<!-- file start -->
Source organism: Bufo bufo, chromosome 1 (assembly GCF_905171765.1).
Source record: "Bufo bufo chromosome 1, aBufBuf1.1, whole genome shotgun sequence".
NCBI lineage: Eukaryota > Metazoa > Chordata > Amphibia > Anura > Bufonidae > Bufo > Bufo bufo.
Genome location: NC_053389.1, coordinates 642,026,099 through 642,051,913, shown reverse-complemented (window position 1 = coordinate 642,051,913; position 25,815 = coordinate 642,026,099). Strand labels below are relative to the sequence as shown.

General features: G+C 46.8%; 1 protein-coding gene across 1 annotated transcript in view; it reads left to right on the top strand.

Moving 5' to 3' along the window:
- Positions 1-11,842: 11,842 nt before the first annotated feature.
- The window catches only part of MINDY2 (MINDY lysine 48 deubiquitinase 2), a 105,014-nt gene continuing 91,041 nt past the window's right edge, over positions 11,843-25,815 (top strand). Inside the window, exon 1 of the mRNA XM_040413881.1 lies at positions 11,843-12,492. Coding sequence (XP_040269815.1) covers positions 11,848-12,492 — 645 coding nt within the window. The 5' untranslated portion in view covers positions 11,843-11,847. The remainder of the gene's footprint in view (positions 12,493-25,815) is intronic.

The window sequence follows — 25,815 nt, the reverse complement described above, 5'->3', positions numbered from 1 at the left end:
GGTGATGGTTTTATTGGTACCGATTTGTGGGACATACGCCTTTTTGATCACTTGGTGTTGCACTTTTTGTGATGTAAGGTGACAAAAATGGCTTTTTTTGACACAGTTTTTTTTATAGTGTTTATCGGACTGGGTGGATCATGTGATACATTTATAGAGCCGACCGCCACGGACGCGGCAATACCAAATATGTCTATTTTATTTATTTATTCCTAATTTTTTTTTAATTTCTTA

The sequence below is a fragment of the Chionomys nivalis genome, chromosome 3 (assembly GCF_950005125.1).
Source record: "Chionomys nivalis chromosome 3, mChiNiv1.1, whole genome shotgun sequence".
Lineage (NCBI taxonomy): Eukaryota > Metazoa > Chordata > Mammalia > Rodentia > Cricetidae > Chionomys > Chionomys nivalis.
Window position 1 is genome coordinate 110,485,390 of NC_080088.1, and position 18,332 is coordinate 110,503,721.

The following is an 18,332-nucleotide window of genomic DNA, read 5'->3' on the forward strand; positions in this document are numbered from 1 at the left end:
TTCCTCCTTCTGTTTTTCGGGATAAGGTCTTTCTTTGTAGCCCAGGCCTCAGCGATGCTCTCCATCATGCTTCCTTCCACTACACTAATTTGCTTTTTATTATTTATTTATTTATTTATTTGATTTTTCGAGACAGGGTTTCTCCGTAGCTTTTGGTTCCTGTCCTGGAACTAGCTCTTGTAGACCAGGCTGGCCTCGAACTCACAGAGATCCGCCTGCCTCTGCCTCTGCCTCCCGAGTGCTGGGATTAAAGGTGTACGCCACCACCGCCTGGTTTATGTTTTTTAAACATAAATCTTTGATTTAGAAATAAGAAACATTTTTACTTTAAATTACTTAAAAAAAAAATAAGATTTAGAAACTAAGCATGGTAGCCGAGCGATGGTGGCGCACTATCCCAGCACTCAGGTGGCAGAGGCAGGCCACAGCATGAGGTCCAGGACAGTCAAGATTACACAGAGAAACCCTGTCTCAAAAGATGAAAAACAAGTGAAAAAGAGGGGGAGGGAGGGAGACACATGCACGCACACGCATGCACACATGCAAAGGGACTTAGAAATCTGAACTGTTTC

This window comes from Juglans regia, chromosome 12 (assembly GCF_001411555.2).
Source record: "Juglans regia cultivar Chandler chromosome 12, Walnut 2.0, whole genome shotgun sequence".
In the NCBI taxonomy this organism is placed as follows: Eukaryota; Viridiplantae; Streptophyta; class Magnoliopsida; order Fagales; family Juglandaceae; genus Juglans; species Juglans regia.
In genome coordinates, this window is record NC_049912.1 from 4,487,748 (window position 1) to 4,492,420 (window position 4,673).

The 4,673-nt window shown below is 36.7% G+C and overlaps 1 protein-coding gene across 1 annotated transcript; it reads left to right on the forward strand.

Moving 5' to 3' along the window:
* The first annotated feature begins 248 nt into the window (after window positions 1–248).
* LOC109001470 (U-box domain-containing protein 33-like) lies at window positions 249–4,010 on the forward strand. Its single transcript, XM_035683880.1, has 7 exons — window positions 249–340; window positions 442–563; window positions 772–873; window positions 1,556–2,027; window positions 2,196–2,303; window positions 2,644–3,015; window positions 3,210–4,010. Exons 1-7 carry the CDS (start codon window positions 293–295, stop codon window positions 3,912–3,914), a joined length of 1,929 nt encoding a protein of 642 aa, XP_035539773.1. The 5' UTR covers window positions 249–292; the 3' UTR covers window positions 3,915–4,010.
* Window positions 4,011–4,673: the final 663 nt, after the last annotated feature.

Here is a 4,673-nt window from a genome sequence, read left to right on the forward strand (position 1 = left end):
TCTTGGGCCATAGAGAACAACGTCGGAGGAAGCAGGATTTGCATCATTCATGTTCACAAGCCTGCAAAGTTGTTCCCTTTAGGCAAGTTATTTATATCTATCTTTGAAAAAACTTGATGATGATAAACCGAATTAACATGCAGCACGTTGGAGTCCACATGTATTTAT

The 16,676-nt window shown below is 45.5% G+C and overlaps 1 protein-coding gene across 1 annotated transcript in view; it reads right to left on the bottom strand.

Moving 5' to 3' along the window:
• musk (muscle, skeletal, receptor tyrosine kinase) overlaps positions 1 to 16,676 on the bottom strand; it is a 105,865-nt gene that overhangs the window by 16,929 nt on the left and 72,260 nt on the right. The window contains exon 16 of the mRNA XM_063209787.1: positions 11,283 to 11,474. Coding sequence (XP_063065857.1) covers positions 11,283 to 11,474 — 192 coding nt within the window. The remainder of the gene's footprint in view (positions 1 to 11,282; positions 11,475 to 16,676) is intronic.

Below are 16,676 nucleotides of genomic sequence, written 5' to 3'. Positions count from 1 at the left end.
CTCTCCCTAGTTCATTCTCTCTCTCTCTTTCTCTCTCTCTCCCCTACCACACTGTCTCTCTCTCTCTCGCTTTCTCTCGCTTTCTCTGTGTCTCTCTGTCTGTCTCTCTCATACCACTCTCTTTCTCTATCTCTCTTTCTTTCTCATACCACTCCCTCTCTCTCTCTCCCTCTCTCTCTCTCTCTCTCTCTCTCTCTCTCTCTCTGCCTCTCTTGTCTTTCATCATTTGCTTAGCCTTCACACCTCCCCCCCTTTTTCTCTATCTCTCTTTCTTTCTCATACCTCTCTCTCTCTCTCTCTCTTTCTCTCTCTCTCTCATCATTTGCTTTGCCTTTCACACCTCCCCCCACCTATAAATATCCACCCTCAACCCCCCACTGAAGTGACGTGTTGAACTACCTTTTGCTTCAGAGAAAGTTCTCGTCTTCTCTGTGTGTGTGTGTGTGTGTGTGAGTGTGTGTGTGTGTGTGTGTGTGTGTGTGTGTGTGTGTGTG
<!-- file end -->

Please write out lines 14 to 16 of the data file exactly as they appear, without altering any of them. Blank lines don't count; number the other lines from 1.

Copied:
Window position 1 is genome coordinate 110,485,390 of NC_080088.1, and position 18,332 is coordinate 110,503,721.

The following is an 18,332-nucleotide window of genomic DNA, read 5'->3' on the forward strand; positions in this document are numbered from 1 at the left end:
TTCCTCCTTCTGTTTTTCGGGATAAGGTCTTTCTTTGTAGCCCAGGCCTCAGCGATGCTCTCCATCATGCTTCCTTCCACTACACTAATTTGCTTTTTATTATTTATTTATTTATTTATTTGATTTTTCGAGACAGGGTTTCTCCGTAGCTTTTGGTTCCTGTCCTGGAACTAGCTCTTGTAGACCAGGCTGGCCTCGAACTCACAGAGATCCGCCTGCCTCTGCCTCTGCCTCCCGAGTGCTGGGATTAAAGGTGTACGCCACCACCGCCTGGTTTATGTTTTTTAAACATAAATCTTTGATTTAGAAATAAGAAACATTTTTACTTTAAATTACTTAAAAAAAAAATAAGATTTAGAAACTAAGCATGGTAGCCGAGCGATGGTGGCGCACTATCCCAGCACTCAGGTGGCAGAGGCAGGCCACAGCATGAGGTCCAGGACAGTCAAGATTACACAGAGAAACCCTGTCTCAAAAGATGAAAAACAAGTGAAAAAGAGGGGGAGGGAGGGAGACACATGCACGCACACGCATGCACACATGCAAAGGGACTTAGAAATCTGAACTGTTTC